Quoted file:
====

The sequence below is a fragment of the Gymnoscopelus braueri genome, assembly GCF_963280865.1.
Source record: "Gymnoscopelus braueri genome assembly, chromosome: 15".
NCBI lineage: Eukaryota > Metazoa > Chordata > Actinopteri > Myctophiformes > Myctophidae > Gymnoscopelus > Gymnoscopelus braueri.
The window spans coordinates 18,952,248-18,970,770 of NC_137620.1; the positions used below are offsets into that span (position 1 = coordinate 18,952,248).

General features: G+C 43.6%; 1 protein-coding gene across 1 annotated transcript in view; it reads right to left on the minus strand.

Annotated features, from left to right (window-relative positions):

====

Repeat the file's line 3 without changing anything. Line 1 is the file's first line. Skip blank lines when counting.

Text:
NCBI lineage: Eukaryota > Metazoa > Chordata > Actinopteri > Myctophiformes > Myctophidae > Gymnoscopelus > Gymnoscopelus braueri.